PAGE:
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Little Mix’s Jade Thirlwall Speaks Out on Being Bullied for Her Arab Heritage

Jade Thirlwall, Little Mix

Photo: Karis Kennedy. Courtesy of Instagram/@jadethirlwall

Little Mix songstress Jade Thirlwall recently opened up about her Arab heritage and the “horrific” bullying she experienced because of it in efforts to emphasize the importance of education and open conversations about race and identity. In an intimately honest interview with BBC Sounds’ podcast No Country for Young Women, Thirlwall revealed incidents during her adolescence that triggered feelings of shame about her multicultural background and stemmed into insecurities she’s still learning how to overcome today. “I think because I was bullied quite badly in school because of the color of my skin and for being Arab, I wasn’t very proud of who I was.”

Although Thirlwall’s father is British, her maternal grandmother is Egyptian and her maternal grandfather is Yemeni. While studying at school in the UK as a teen, Thirlwall faced emotional and physical abuse from her fellow classmates as she struggled to fit in. “When I went to secondary school I was literally one of three people of color in the school,” she explained, adding that once her face was even whitened for an amateur stage production.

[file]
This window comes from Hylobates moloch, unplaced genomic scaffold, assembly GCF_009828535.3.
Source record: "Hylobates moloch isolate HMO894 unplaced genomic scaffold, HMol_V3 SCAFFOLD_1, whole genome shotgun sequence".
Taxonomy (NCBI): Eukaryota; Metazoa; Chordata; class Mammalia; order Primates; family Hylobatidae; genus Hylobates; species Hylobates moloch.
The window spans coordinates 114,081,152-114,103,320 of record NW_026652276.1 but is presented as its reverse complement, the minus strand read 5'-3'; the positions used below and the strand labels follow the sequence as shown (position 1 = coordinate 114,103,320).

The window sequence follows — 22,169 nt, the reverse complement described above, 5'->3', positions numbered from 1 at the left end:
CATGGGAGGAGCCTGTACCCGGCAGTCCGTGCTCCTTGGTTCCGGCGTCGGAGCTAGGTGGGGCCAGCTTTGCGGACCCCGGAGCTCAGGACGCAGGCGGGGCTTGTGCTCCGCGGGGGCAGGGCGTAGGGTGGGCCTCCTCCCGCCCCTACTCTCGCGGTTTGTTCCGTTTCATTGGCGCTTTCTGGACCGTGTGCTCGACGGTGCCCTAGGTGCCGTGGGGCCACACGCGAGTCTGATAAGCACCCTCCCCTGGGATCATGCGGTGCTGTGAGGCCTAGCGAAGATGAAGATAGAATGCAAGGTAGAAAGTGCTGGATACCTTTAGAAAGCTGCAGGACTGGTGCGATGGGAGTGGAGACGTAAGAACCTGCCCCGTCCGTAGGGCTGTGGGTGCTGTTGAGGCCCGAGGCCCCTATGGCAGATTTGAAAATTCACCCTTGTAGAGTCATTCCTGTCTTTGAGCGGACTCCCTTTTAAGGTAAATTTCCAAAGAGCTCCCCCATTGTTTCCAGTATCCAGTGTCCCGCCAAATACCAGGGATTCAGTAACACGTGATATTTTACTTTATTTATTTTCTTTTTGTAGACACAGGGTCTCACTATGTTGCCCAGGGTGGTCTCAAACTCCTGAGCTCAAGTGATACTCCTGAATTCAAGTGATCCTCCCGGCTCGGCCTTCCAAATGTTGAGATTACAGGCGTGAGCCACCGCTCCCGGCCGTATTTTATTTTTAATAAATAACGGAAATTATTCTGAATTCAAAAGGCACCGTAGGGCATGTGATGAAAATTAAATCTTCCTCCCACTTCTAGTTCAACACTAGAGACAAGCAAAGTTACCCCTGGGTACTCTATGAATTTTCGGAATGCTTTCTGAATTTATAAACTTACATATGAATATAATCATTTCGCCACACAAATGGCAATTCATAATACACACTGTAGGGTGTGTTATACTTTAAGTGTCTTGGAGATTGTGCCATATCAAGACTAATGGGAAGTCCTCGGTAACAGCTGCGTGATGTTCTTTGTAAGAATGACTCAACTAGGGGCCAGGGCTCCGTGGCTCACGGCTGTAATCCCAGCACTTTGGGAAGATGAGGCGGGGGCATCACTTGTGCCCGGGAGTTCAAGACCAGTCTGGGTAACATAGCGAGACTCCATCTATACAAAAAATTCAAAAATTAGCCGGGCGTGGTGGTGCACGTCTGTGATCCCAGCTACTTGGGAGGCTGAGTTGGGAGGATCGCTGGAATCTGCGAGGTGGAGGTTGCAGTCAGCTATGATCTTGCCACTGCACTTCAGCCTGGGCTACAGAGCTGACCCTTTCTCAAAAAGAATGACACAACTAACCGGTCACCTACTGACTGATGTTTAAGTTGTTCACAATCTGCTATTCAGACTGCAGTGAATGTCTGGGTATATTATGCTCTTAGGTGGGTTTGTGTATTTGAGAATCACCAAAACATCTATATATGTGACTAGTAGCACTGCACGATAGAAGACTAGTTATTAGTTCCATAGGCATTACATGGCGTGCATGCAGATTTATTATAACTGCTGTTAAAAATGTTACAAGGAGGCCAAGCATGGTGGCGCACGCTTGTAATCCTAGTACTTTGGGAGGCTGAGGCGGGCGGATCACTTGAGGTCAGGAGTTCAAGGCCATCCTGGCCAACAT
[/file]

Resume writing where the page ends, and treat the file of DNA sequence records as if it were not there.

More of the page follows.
Jade Thirlwall, Little Mix

Jade Thirlwall is one of the four members of X Factor-winning girl group Little Mix. Photo: Instagram/@littlemix

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When Thirlwall first auditioned for The X Factor UK back in 2011 and was chosen to become one of the four members of the eventual first-place winning girl group Little Mix, the young artist kept her mixed-race a secret and avoided publicly speaking about it. “I think when I then entered the group, I subconsciously didn’t want to talk about my heritage or what my background was in fear of not being as popular,” shared the Secret Love Song artist, “which sounds awful to say, but I was only 18 years old and through years of being ashamed of who I was, I found it quite hard to talk about it.”

After almost a decade in the spotlight, the Brit Award winner is still dealing with the deep-rooted aftermath of her childhood and struggling to find a place where she belongs. “I have constantly had this inner battle of not really having who I am or where I fit in or what community I fit into.”

However, looking back, she criticizes not the people but the “lack of education” about race and ethnicity growing up and is using her platform to speak out about the impact and importance of being true to yourself. “Even now I am constantly learning what the right things are to say and I would hate to talk about my race and my heritage and not say the right things.”

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